Dell builds in power and speed

Dell's new server range could help users with little space to accommodate more hardware, to expand their computing power.

Dell's new server range could help users with little space to accommodate more hardware, to expand their computing power.

Analysts have welcomed the new server architecture from hardware giant Dell based on high performance dual processor server "blades" using Intel's Pentium III chips.

As well as unveiling plans to broaden its line of Poweredge servers with blade technology, Dell also revealed its strategy for introducing next generation, larger "brick" servers.

The new modular systems are aimed at high-end applications such as database computing and customer relationship management, and combine the flexibility of blades with the power of traditional enterprise servers.

Mark Melenovsky, research manager at analyst firm IDC, said, "Dell's strategy for blades and bricks addresses the market demand for a more cost-effective and modular infrastructure."

Dell's modular computing strategy is focused on key customer requirements, with features that integrate easily into existing environments, Melenovsky explained.

Blades are designed to offer a scalable solution for users, as well as lowering the cost of enterprise computing at sites where space to expand is at a premium.

Other hardware companies have already launched blade technology for their own server ranges.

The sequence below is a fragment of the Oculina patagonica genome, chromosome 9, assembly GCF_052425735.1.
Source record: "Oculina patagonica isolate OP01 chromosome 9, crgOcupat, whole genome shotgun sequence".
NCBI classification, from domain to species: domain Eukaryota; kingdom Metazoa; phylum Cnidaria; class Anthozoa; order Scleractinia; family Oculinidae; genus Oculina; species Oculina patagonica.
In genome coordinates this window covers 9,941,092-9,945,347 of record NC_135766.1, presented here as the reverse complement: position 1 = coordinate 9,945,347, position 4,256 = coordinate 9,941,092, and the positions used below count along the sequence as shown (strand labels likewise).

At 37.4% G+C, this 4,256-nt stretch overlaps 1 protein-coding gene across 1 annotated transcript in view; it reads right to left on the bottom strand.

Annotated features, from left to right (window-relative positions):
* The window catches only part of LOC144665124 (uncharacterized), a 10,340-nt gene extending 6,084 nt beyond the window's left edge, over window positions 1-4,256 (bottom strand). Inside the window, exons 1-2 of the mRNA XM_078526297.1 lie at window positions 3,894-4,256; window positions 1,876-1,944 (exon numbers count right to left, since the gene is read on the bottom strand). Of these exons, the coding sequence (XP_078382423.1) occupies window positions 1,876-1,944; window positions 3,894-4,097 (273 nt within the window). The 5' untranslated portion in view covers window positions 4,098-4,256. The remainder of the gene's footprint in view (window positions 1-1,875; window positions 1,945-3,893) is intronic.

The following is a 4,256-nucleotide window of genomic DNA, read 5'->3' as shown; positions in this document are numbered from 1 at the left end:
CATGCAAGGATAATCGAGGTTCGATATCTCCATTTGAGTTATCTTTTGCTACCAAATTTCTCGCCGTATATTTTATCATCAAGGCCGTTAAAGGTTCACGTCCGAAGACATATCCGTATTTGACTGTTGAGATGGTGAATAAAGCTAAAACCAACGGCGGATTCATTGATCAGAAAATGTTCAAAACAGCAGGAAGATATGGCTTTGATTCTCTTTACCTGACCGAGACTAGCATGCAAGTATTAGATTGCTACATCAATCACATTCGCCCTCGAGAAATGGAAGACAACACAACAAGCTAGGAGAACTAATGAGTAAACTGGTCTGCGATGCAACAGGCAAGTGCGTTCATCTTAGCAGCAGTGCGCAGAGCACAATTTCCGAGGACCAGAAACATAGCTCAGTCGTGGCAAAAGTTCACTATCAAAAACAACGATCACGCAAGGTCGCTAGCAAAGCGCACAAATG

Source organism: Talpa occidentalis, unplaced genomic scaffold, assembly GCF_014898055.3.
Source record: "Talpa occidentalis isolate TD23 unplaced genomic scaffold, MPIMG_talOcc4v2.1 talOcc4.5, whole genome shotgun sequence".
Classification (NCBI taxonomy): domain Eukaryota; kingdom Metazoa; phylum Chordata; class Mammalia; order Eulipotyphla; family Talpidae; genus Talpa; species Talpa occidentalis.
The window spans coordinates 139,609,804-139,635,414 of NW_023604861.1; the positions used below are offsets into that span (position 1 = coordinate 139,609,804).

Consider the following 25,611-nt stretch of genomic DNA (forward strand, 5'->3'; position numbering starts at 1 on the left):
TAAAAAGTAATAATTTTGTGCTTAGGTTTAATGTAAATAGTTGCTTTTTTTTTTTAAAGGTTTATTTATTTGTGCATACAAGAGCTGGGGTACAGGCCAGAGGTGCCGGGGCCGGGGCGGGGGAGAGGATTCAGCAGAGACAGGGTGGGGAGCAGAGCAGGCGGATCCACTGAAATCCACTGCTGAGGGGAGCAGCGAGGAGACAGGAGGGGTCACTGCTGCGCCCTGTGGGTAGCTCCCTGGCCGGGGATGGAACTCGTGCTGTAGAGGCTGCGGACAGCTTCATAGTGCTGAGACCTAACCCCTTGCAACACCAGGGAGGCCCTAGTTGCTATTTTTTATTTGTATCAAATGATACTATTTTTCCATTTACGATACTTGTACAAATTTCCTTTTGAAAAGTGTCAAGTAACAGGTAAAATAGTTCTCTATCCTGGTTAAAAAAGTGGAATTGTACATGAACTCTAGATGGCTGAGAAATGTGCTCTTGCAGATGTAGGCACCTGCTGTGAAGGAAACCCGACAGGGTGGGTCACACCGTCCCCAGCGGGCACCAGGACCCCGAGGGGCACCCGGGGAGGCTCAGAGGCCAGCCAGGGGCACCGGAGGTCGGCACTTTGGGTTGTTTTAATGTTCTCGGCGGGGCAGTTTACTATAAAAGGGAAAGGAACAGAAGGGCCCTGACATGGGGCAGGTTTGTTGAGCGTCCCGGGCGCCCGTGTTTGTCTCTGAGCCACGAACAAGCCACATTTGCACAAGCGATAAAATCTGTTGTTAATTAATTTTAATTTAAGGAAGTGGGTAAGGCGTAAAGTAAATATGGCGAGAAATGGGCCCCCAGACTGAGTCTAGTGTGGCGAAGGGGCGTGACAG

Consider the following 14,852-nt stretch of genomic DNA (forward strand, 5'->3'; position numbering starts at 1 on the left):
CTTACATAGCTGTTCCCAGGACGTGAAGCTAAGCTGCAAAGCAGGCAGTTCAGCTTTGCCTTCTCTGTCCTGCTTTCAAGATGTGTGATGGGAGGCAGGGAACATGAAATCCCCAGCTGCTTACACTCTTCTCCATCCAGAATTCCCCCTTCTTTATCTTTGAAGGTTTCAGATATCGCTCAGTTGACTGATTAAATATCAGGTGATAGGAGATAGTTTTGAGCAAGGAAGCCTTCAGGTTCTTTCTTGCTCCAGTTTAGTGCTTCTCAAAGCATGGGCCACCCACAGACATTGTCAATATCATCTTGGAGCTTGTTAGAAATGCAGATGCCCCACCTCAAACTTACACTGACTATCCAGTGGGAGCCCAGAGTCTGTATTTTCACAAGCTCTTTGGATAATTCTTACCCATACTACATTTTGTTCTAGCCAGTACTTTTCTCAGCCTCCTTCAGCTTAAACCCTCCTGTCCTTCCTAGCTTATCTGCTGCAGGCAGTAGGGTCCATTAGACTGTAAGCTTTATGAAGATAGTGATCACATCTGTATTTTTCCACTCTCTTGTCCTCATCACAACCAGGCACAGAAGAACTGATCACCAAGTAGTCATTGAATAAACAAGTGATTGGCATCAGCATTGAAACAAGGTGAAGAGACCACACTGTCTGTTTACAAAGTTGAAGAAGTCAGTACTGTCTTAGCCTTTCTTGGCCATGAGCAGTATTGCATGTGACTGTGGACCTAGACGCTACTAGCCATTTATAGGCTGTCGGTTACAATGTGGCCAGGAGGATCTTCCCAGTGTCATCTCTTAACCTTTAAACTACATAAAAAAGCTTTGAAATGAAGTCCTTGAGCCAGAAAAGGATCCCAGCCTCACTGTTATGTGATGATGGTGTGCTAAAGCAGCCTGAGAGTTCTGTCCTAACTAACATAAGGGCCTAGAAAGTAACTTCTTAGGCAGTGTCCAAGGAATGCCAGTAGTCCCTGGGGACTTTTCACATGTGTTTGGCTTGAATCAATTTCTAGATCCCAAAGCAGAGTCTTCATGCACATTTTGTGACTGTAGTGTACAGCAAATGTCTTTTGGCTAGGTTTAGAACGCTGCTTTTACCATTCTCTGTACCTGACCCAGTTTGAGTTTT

In January, Compaq launched its Proliant BL e-class server blades, such as the Proliant BL10e, which contains a single Intel ultra-low voltage Pentium III processor.

Dell's initial blade offering is the Poweredge 1655MC, which can accommodate up to six server blades. Executives at Dell claimed that the 1655MC offers dramatically increased density and simplified server management, making it ideal for server consolidation, thin-client computing and high-performance clustering.

Each server blade comes with up to two 1.26GHz Intel Pentium III processors, and as much as 2Gbytes of memory. Server blades can also reduce rack space requirements by up to 50% and cabling by more than 80%, said Dell executives.

At the high-end, Dell also unveiled the Poweredge 6600 and Poweredge 6650 servers, which employ Intel's Xeon multi-processors. Designed for corporate datacentres, these are Dell's flagship tower and rack-optimised enterprise servers.

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